Reducing the Use of Road Salt

For years, an estimated 30,000 metric tons of road salt have been applied in the Lake George basin, enough salt to fill 300 rail cars or a train three miles long, every year. As a result, salt concentrations have risen in the Lake, in surrounding streams–where spiking salt levels can be toxic to aquatic life–and in groundwater that supplies drinking water wells. With underwriting by The FUND, Rensselaer Polytechnic Institutes’ nearly four decades of monitoring salt concentrations documents this dangerous trend, confirmed by new analysis from the Jefferson Project.

Projections warn that without major reductions in salt use, the natural balance of water circulation and food web composition are at serious risk. Public health is also at risk as increasing sodium levels adversely affect drinking water drawn from the Lake.

The FUND's science-guided, investment-driven model is reducing road salt use to safe levels.

Empowering Our Partners

Salt truck data tracking We started by presenting the threat of rising salt levels to Lake George municipalities and gained their formal commitments to reduce road salt use. Basinwide agreement is producing a change in the culture of salt application through hands-on training of local highway departments and their plow truck drivers, led by our partner contractors WIT Advisers, LLC and Viaesys, Inc. By measuring salt application rates mile-by-mile and storm-by-storm we’re equipping drivers with the information they need to apply salt smarter.

Employing Science to Solve the Problem

Having conducted the most extensive salt application study for an entire watershed anywhere in the world, we are using this information to equip highway departments with leading innovations for reducing salt use while ensuring roads are safe. These include the use of brine, a saltwater solution that requires a fraction of the salt while actually improving performance. When coupled with Live-Edge plows, that clear roads closer to their surfaces, the improvements are dramatic. We are recognizing commitments to these best practices through the SWiM (Sustainable Winter Management) Certification Program of WIT Advisers. To date, Warren County and the Towns of Lake George and Hague have been certified, leading the way for others to do the same. Our annual Salt Summits are bringing together hundreds of public and private practitioners along with experts in the field and sponsoring companies to learn about latest progress, techniques, and technologies. We're hosting our 6th Summit this fall, attracting ever bigger numbers from an expanding region eager for answers.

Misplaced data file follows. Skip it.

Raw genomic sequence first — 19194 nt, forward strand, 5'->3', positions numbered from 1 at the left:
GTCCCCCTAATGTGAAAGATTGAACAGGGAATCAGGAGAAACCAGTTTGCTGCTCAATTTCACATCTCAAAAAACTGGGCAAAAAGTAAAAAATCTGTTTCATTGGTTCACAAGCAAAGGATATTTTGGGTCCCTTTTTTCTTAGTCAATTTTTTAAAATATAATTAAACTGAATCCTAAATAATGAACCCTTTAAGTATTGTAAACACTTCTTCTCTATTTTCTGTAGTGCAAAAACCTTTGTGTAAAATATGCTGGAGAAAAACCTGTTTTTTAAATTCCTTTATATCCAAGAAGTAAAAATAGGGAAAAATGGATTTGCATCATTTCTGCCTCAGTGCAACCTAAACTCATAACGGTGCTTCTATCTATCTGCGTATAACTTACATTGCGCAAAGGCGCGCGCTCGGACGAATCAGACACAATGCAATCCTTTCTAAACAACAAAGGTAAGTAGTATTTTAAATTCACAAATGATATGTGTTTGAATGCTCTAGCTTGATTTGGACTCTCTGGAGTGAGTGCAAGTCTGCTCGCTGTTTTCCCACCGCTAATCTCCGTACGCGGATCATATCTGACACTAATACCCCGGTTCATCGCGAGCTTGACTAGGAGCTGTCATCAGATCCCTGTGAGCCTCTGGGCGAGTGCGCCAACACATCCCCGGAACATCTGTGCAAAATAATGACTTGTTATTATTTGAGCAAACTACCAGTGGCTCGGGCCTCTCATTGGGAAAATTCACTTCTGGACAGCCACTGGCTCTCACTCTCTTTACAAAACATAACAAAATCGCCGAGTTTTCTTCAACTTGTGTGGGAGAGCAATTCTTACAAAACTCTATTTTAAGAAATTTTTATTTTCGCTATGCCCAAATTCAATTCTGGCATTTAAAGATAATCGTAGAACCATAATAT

Investing in Success

Since 2015, The FUND has invested over $550,000 in reducing road salt use. This includes investments in training, application rate assessment, and other studies informing salt reduction. Investments by The FUND also include financial support for Live-Edge plows and brining equipment. In fact, to make Live-Edge plows more affordable to towns in the Lake George basin, we are working with the manufacturer Metal Pless as a local dealer, saving towns money on each purchase.

Demonstrating a Live Edge Plow


SWIM Certified municipalities are reducing road salt use by as much as 50% and improving road safety. Moreover, as towns apply significantly less salt, they are saving many thousands of dollars, benefiting local budgets and the Lake. Progress at the local level has compelled New York State DOT to implement salt reduction measures of their own, the results of which are being monitored by research of the Lake George Waterkeeper, an integral program of The FUND. Perhaps as important as salt reduction itself is the fact that plow drivers have become our best spokespeople for reducing the use, presenting the progress of their work at Salt Summits and other events, the clearest evidence of changing a longstanding culture of winter road maintenance that makes salt reduction a priority, now and for generations to come.

Invest in road salt reduction